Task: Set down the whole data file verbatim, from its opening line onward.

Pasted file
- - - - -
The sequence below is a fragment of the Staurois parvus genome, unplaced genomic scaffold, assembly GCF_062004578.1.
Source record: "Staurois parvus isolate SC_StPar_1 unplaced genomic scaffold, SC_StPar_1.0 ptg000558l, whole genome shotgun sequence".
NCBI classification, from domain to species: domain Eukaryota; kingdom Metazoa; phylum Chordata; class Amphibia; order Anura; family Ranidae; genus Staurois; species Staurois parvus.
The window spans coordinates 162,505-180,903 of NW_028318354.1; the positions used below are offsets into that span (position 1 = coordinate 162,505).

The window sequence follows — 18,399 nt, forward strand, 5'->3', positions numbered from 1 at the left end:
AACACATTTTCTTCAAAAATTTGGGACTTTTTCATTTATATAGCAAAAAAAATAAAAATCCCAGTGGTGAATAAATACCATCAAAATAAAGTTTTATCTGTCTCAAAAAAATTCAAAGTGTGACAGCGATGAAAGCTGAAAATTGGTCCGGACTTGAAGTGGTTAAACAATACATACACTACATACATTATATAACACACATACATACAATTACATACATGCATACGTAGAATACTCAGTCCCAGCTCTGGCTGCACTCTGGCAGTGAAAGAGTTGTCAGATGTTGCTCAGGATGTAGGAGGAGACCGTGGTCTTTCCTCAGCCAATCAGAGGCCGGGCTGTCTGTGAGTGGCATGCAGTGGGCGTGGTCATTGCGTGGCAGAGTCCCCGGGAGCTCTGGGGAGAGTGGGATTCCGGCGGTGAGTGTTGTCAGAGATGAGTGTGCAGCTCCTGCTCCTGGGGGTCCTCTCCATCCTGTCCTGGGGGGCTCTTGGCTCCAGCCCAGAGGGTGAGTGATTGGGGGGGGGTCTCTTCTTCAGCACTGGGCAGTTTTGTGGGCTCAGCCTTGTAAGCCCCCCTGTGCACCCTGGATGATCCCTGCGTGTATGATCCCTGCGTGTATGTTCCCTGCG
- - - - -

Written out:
The sequence below is a fragment of the Staurois parvus genome, unplaced genomic scaffold, assembly GCF_062004578.1.
Source record: "Staurois parvus isolate SC_StPar_1 unplaced genomic scaffold, SC_StPar_1.0 ptg000558l, whole genome shotgun sequence".
NCBI classification, from domain to species: domain Eukaryota; kingdom Metazoa; phylum Chordata; class Amphibia; order Anura; family Ranidae; genus Staurois; species Staurois parvus.
The window spans coordinates 162,505-180,903 of NW_028318354.1; the positions used below are offsets into that span (position 1 = coordinate 162,505).

The window sequence follows — 18,399 nt, forward strand, 5'->3', positions numbered from 1 at the left end:
AACACATTTTCTTCAAAAATTTGGGACTTTTTCATTTATATAGCAAAAAAAATAAAAATCCCAGTGGTGAATAAATACCATCAAAATAAAGTTTTATCTGTCTCAAAAAAATTCAAAGTGTGACAGCGATGAAAGCTGAAAATTGGTCCGGACTTGAAGTGGTTAAACAATACATACACTACATACATTATATAACACACATACATACAATTACATACATGCATACGTAGAATACTCAGTCCCAGCTCTGGCTGCACTCTGGCAGTGAAAGAGTTGTCAGATGTTGCTCAGGATGTAGGAGGAGACCGTGGTCTTTCCTCAGCCAATCAGAGGCCGGGCTGTCTGTGAGTGGCATGCAGTGGGCGTGGTCATTGCGTGGCAGAGTCCCCGGGAGCTCTGGGGAGAGTGGGATTCCGGCGGTGAGTGTTGTCAGAGATGAGTGTGCAGCTCCTGCTCCTGGGGGTCCTCTCCATCCTGTCCTGGGGGGCTCTTGGCTCCAGCCCAGAGGGTGAGTGATTGGGGGGGGGTCTCTTCTTCAGCACTGGGCAGTTTTGTGGGCTCAGCCTTGTAAGCCCCCCTGTGCACCCTGGATGATCCCTGCGTGTATGATCCCTGCGTGTATGTTCCCTGCG